Sustainability through institutional failure and decline?: Archetypes of productive pathways

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Although current literature on sustainability governance and institutions is preoccupied with innovation, novelty, success,
and “best practice,” there is an emergent tendency to consider decline and failure as opportunities and leverage points to work toward
and to achieve sustainability. However, although failure, crisis, and decay have been treated extensively, the link toward their productive
potential has remained underdeveloped in the literature. Using a systems perspective, we described five archetypical pathways through
which crisis, failure, deliberate destabilization, and active management of decline may facilitate sustainability transformation through
adaptation, learning, providing windows of opportunity, and informed choices regarding stability versus change. We sought to provide
a basis for further conceptual and empirical inquiry by formulating archetypical pathways that link aspects of failure to productive
functions in the sense of sustainability. We started out by describing five archetypical pathways and their conceptual underpinnings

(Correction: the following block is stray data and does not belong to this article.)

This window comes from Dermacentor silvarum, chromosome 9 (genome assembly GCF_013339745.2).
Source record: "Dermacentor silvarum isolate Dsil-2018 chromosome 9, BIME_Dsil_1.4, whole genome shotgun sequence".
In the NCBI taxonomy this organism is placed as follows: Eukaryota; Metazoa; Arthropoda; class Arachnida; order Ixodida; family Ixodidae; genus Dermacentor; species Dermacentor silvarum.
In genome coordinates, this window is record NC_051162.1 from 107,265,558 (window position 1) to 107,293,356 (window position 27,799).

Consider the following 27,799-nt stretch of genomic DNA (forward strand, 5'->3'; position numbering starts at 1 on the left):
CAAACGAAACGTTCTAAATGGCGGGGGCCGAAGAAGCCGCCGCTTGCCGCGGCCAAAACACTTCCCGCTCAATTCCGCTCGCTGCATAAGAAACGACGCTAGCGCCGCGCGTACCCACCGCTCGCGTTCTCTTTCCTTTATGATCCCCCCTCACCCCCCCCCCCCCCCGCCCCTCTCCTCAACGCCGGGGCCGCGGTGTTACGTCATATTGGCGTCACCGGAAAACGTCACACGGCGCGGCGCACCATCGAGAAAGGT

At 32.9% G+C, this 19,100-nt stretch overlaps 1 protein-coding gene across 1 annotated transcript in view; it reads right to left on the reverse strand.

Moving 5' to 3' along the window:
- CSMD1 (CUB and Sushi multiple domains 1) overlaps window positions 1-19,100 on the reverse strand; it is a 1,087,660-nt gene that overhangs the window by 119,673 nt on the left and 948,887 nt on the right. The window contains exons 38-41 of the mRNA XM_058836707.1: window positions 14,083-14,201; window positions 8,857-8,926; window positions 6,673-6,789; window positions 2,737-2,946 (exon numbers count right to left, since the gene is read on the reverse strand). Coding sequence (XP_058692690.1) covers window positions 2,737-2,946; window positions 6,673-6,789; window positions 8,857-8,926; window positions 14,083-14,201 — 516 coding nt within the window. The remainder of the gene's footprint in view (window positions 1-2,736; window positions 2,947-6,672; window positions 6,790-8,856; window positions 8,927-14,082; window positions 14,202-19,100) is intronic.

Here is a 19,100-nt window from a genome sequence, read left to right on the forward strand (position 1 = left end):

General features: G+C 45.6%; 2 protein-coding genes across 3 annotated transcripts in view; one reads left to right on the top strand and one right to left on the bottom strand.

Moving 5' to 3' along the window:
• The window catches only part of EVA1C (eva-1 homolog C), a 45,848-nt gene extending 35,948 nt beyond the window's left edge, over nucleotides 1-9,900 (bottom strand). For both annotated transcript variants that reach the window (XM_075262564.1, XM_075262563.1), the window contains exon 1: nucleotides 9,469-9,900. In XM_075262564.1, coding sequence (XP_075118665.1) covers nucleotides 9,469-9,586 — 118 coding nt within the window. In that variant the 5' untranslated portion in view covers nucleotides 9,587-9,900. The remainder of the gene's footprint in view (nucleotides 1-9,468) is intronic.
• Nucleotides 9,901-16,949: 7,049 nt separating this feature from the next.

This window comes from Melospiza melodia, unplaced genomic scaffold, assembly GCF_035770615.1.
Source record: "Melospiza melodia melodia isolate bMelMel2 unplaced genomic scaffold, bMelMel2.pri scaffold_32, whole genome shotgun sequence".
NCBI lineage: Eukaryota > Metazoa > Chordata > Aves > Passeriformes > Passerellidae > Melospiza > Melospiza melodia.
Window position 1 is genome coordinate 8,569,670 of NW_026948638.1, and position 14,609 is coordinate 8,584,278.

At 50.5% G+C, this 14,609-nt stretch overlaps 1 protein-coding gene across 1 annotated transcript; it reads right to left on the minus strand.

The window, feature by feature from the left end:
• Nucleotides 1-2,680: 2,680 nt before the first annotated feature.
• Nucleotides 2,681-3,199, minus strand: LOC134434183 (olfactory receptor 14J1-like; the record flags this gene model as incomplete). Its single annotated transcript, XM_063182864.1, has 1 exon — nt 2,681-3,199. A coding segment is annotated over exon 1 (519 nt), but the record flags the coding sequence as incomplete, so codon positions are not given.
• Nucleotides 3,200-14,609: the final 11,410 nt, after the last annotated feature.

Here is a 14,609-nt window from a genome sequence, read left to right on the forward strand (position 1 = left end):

from a number of different literatures, including evolutionary economics, ecology, and institutional change. The pathways related to
(1) crises triggering institutional adaptations toward sustainability, (2) systematic learning from failure and breakdown, (3) the
purposeful destabilization of unsustainable institutions, (4) making a virtue of inevitable decline, and (5) active and reflective decision
making in the face of decline instead of leaving it to chance. These archetypical pathways were illustrated by a number of sustainabilityrelated
empirical case studies. In developing these archetypes, we have sought to move forward the debate on sustainability
transformation and harness the potential of hitherto overlooked institutional dynamics.
OriginalspracheEnglisch
Aufsatznummer18
ZeitschriftEcology and Society
Band24
Ausgabennummer1
Anzahl der Seiten14
ISSN1708-3087
DOIs
PublikationsstatusErschienen - 25.02.2019

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